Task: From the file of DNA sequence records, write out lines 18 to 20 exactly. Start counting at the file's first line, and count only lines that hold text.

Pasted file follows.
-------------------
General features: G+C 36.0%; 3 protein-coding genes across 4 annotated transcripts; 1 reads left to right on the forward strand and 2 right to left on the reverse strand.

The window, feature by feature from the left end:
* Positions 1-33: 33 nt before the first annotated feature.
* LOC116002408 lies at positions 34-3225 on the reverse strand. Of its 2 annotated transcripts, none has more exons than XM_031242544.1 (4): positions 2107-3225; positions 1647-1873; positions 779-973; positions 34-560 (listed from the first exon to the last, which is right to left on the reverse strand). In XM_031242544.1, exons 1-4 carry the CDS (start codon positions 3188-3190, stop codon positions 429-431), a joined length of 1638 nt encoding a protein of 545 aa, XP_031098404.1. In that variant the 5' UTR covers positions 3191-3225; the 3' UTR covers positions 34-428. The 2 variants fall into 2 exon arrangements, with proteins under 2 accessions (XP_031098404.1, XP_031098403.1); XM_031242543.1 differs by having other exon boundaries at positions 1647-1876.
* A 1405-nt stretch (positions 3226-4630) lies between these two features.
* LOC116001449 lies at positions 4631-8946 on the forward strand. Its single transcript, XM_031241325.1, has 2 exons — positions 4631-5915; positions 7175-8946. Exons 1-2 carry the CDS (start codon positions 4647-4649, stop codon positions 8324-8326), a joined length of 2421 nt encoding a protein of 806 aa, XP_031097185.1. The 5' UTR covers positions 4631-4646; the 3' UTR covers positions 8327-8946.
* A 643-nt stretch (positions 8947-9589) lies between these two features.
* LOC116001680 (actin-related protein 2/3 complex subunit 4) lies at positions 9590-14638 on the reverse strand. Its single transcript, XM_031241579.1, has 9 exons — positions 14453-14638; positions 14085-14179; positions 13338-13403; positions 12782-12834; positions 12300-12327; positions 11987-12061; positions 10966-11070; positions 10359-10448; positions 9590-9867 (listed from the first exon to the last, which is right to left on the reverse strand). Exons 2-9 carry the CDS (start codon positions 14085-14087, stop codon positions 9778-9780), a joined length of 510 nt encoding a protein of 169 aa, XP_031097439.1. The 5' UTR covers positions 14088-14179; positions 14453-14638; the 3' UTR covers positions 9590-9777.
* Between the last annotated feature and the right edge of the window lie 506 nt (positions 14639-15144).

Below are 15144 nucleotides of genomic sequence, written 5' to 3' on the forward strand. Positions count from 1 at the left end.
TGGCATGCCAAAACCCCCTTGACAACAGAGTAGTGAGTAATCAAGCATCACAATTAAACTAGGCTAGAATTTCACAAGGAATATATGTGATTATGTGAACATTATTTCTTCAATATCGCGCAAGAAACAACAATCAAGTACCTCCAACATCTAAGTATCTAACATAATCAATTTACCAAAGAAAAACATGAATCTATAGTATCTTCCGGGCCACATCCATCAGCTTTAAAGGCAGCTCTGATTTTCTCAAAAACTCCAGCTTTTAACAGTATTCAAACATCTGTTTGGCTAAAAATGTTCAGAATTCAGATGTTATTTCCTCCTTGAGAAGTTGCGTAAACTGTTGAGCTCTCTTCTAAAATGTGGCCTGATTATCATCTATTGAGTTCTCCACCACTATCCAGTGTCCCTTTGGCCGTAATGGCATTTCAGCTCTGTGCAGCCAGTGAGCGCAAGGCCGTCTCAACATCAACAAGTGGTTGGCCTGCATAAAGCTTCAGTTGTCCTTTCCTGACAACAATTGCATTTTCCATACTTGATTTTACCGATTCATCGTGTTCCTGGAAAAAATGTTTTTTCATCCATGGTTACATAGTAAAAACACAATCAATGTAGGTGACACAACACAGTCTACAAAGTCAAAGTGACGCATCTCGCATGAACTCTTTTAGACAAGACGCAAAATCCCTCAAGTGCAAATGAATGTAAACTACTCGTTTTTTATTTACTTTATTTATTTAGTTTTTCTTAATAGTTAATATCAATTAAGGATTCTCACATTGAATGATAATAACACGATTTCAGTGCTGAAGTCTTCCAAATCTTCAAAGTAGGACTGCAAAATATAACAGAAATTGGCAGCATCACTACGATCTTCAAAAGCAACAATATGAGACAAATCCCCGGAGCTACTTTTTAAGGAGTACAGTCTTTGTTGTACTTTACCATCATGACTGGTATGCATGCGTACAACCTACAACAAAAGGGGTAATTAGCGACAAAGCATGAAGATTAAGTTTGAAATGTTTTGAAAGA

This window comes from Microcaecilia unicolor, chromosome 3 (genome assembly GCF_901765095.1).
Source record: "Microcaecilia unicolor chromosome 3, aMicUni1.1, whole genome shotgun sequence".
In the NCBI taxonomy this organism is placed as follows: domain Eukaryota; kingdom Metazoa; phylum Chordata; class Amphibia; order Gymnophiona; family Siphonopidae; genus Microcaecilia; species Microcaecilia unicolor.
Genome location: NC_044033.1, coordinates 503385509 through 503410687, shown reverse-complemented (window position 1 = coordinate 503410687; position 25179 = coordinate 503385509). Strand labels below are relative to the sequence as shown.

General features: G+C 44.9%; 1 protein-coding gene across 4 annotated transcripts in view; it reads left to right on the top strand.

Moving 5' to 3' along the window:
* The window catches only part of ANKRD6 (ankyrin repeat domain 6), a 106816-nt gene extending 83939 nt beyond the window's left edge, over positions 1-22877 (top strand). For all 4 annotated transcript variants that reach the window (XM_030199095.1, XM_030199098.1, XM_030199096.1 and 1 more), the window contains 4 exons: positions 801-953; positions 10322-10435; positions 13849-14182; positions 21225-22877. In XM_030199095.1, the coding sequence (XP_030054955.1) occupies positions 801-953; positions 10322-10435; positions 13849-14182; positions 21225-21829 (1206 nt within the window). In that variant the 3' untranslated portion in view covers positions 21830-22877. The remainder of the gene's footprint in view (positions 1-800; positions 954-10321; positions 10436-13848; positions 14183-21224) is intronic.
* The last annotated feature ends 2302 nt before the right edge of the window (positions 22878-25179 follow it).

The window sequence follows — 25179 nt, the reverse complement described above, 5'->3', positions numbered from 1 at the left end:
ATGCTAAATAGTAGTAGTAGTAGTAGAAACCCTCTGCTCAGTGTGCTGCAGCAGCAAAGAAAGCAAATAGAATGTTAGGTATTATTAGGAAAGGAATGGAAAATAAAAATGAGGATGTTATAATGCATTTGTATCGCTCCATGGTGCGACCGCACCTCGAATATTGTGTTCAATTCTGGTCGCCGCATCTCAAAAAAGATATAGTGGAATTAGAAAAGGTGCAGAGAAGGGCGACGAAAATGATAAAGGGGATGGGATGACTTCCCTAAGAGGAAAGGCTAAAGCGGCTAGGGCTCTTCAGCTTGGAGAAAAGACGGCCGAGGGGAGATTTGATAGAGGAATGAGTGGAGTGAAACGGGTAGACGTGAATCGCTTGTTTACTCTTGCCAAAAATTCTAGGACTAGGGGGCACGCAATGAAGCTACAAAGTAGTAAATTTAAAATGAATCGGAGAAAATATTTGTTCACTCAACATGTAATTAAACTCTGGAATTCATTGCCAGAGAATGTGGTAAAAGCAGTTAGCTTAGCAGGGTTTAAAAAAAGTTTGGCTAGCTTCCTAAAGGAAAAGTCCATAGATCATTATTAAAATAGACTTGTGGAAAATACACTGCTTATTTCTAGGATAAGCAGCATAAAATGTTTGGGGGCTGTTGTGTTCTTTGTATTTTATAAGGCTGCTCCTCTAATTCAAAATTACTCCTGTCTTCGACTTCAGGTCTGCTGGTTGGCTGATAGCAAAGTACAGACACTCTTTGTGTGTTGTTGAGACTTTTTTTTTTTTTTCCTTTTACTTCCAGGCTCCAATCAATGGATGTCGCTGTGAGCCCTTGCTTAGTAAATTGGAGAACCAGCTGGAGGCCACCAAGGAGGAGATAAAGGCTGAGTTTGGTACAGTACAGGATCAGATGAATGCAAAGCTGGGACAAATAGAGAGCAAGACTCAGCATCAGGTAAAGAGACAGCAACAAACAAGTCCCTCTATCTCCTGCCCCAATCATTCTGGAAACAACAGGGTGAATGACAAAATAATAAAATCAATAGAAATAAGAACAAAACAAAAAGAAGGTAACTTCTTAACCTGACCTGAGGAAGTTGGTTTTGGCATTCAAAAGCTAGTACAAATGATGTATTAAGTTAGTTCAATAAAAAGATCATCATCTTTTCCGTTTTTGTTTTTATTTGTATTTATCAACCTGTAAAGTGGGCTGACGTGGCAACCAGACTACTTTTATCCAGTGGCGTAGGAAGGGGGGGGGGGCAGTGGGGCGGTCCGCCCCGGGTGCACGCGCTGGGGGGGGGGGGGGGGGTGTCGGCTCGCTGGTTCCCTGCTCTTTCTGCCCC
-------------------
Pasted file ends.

* The window catches only part of ANKRD6 (ankyrin repeat domain 6), a 106816-nt gene extending 83939 nt beyond the window's left edge, over positions 1-22877 (top strand). For all 4 annotated transcript variants that reach the window (XM_030199095.1, XM_030199098.1, XM_030199096.1 and 1 more), the window contains 4 exons: positions 801-953; positions 10322-10435; positions 13849-14182; positions 21225-22877. In XM_030199095.1, the coding sequence (XP_030054955.1) occupies positions 801-953; positions 10322-10435; positions 13849-14182; positions 21225-21829 (1206 nt within the window). In that variant the 3' untranslated portion in view covers positions 21830-22877. The remainder of the gene's footprint in view (positions 1-800; positions 954-10321; positions 10436-13848; positions 14183-21224) is intronic.
* The last annotated feature ends 2302 nt before the right edge of the window (positions 22878-25179 follow it).

The window sequence follows — 25179 nt, the reverse complement described above, 5'->3', positions numbered from 1 at the left end: